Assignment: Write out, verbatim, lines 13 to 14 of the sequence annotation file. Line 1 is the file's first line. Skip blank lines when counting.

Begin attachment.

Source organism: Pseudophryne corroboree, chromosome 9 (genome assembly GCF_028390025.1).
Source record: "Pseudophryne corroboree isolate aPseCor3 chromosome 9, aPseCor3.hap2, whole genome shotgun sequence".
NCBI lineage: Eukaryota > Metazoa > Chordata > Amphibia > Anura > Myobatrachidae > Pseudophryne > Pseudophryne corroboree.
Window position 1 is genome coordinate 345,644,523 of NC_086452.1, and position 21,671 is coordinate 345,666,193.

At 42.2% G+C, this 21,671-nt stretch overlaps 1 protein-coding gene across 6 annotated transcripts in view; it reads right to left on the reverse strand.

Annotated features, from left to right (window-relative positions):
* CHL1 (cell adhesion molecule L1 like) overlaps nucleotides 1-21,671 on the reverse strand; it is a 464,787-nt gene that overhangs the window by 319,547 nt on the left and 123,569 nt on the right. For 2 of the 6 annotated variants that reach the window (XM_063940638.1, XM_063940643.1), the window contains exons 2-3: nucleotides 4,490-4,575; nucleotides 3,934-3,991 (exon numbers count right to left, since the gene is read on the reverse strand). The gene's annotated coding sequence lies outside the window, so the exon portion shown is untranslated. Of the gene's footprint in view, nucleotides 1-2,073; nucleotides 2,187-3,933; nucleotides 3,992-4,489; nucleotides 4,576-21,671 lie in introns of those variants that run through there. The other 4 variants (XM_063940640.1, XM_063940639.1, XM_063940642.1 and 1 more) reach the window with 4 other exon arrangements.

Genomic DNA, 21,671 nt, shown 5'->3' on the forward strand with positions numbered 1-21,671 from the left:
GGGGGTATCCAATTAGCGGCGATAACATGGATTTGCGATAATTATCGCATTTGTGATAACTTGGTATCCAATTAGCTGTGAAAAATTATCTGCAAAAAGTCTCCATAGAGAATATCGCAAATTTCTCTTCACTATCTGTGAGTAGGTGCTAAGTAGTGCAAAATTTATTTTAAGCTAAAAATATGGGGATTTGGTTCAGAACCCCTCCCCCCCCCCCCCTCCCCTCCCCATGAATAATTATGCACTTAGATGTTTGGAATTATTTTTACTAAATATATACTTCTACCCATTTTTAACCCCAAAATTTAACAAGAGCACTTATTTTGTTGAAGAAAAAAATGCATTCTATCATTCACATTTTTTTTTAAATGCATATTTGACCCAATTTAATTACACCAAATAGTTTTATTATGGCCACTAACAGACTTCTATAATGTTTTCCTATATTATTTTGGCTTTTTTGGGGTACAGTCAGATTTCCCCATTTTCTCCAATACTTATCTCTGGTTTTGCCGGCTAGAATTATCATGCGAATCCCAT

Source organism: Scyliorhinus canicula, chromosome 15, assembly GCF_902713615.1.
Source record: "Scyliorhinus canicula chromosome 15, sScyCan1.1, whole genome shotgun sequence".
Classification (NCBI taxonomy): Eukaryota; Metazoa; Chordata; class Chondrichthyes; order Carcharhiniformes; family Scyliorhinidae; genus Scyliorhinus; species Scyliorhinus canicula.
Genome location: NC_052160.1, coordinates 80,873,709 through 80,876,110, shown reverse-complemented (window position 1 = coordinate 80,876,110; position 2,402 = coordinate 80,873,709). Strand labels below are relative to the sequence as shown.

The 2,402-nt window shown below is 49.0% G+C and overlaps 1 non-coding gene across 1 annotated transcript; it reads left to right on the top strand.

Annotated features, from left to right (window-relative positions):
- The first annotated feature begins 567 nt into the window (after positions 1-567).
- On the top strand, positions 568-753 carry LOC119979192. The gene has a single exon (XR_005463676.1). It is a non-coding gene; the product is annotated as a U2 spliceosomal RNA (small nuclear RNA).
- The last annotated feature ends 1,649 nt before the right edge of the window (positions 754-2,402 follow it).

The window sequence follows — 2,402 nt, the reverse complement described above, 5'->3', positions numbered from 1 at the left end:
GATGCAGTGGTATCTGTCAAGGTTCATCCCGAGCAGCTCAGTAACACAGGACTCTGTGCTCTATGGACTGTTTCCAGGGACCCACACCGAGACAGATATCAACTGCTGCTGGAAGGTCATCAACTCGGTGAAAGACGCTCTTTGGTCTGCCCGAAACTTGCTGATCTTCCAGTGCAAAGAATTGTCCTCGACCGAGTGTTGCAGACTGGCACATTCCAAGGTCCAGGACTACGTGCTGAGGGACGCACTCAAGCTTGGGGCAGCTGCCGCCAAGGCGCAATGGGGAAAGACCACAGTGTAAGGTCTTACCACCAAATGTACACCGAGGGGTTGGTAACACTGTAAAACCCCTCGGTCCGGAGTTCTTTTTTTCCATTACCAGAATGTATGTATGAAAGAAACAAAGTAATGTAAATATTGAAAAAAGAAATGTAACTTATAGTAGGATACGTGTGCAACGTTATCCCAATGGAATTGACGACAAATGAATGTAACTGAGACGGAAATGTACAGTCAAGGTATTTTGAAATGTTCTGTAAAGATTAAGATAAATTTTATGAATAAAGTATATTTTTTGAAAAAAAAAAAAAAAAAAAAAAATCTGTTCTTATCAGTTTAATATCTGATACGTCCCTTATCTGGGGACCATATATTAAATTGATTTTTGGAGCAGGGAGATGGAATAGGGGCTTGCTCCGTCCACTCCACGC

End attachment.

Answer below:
Genome location: NC_052160.1, coordinates 80,873,709 through 80,876,110, shown reverse-complemented (window position 1 = coordinate 80,876,110; position 2,402 = coordinate 80,873,709). Strand labels below are relative to the sequence as shown.

The 2,402-nt window shown below is 49.0% G+C and overlaps 1 non-coding gene across 1 annotated transcript; it reads left to right on the top strand.